Nobel Peace laureate Bishop Desmond Tutu told a packed congregation at the Washington Cathedral yesterday that the United States could force an end to South Africa's apartheid policy "tomorrow" by substituting a get-tough policy for the present "constructive engagement."
The black South African bishop challenged people of good will in this country to "make a moral climate in this land that will make it impossible for any administration to cooperate with a system so vicious" as South Africa's official policy of racial separateness.
The 53-year-old bishop touched only briefly on political issues in his sermon, which emphasized the obligation of Christians to work for justice, but at a later press conference was more critical of the Reagan administration's policy.
Responding to a question about the administration's constructive engagement policy, which relies on friendly persuasion to try to get South Africa to change its system of apartheid, he said he didn't know whether South Africa's 22 million blacks "can survive four more years of the kind of medicine we've been receiving."
He said "If we had an explosion now, I wouldn't be surprised . . . . I said on one occasion it was maybe five minutes to midnight. Now I think I can say it's one minute to midnight."
But his eyes caught fire when he was asked about the almost daily antiapartheid demonstrations here and in other major cities. "They are just superb," he beamed. "They warm the cockles of the heart."
Tutu said that this country could force an end to apartheid if President Reagan would demand of South African President Pieter Botha "an end to bannings, an end to all detentions, an end to forced population removals and an end to the denationalizing of blacks -- and tell him that you've had it unless that happens, and then set a specific timetable."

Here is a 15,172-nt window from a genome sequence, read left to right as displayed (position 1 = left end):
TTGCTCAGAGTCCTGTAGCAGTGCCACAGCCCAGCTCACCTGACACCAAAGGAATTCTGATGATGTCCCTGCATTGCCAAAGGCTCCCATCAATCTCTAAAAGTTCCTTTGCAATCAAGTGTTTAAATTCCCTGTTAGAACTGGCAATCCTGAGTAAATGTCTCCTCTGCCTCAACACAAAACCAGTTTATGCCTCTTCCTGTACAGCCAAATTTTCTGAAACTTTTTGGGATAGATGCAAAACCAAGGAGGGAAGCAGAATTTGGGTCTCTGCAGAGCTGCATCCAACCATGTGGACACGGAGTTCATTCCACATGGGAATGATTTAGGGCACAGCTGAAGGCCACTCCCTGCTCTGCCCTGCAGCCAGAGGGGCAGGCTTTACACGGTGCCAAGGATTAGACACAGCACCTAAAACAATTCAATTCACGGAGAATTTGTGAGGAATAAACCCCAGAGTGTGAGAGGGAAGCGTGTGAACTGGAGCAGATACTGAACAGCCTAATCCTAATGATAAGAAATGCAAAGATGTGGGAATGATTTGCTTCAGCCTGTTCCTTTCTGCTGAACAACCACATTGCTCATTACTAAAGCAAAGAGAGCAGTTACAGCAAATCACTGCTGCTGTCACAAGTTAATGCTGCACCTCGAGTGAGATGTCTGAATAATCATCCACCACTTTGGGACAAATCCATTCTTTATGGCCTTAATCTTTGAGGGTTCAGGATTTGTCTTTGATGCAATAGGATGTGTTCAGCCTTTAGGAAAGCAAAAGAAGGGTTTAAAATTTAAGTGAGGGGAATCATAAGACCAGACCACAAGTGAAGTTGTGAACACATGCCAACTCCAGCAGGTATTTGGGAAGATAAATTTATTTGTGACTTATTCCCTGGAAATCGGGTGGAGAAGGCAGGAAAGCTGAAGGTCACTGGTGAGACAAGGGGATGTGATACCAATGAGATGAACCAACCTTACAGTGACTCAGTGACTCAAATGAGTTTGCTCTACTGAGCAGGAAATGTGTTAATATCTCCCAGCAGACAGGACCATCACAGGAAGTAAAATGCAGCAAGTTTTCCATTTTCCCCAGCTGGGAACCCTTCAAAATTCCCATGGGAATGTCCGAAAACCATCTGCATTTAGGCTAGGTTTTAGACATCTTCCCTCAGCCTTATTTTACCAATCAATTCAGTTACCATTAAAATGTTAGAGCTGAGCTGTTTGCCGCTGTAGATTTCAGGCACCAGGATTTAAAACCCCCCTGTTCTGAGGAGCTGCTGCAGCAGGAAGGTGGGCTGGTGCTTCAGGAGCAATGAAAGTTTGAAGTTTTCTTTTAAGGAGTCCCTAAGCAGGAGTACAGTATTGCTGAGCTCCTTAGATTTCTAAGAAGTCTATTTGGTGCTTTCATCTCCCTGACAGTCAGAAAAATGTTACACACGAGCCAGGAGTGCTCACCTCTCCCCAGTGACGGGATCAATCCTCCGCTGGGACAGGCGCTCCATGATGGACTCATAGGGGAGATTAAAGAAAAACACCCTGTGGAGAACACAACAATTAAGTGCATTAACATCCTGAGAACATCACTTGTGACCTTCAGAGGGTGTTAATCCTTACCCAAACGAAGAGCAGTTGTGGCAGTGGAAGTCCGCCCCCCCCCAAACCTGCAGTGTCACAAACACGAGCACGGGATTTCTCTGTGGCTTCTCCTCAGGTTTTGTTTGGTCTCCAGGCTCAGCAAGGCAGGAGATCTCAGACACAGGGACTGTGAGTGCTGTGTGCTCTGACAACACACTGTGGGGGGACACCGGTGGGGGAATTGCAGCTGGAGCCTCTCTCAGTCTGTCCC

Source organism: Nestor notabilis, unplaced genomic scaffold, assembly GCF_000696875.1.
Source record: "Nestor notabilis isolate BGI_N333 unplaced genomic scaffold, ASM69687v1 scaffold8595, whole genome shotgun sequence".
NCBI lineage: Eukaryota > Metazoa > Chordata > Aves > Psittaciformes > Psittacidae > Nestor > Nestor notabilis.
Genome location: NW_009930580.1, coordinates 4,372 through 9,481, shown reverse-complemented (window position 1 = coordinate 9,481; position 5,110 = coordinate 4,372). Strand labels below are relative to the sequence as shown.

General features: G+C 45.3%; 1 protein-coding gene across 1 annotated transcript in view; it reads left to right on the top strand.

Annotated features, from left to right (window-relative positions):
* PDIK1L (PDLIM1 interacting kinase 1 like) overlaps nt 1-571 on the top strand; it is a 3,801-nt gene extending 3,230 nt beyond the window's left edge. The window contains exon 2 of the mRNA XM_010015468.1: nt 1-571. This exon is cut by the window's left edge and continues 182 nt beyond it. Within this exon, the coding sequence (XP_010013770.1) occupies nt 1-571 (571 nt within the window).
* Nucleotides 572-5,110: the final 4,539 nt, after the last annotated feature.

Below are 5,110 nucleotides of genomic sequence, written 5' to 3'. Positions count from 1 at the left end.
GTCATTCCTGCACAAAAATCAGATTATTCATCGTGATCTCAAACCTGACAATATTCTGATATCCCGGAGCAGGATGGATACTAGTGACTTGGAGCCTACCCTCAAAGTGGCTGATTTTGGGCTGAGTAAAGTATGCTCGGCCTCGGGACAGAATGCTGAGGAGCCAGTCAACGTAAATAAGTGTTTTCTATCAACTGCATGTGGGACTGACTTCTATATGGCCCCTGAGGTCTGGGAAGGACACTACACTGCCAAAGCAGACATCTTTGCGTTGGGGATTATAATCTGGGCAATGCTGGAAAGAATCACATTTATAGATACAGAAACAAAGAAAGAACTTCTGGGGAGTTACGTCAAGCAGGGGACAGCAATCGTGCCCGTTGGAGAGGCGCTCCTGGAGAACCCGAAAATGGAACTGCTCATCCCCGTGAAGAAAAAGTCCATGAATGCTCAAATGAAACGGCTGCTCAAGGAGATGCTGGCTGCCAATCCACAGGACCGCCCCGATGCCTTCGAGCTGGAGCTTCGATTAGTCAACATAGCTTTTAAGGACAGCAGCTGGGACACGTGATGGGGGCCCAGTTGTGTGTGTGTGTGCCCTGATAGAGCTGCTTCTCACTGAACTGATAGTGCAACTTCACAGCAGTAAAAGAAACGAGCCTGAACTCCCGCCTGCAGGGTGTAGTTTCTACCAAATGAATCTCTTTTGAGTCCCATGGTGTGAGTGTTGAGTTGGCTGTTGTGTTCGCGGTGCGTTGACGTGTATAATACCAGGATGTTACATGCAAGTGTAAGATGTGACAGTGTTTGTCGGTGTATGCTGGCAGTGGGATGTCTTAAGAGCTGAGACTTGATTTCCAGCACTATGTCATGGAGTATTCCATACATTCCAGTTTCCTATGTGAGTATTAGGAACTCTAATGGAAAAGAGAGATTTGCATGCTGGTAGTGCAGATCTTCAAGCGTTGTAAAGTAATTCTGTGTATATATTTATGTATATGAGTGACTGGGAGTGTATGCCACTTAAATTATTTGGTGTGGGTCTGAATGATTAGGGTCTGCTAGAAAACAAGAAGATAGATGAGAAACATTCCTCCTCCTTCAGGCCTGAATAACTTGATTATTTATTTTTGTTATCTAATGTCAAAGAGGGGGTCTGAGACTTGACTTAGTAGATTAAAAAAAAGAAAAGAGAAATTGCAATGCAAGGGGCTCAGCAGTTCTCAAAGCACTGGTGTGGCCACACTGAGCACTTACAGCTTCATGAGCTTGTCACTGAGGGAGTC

Such a move by the United States would prompt other nations to follow suit, he said. "If the United State coughs, everybody catches cold."
Tutu met with President Reagan on Dec. 7, the day after a group of 35 conservative Republican members of Congress said they would support economic and diplomatic sanctions against South Africa unless immediate steps were taken to end apartheid. Reports at the time indicated that no minds were changed in the conversation.
Yesterday the bishop said that although his visit to the White House "appeared to be intended as a pro forma meeting . . . it turned out to be a great deal of listening" on the president's part.
He fielded a question about whether he felt President Reagan was "morally committed" to ending apartheid with a typical dash of diplmatic humor.
"We always assume you are a saint until it's proven otherwise," he said.
Tutu also smiled when asked if he fears for his safety.
"I work on the assumption that if you are doing God's work," he said, "then it's His business to look after you."
Nearly 2,000 worshipers, many of them standing in the side aisles for a better view, greeted Tutu with uncharacteristic applause when he was introduced by Provost Charles Perry.
The bishop's appearance is expected to be his last here for some time. He has completed his sabbatical in this country, which included a teaching assignment at General Theological Seminary in New York.
Formerly the head of the embattled South African Council of Churches, he returns to his homeland Dec. 31 as Anglican Bishop of Johannesburg, a post to which he was elected last month.
He received the Nobel Peace Prize in Oslo on Dec. 10.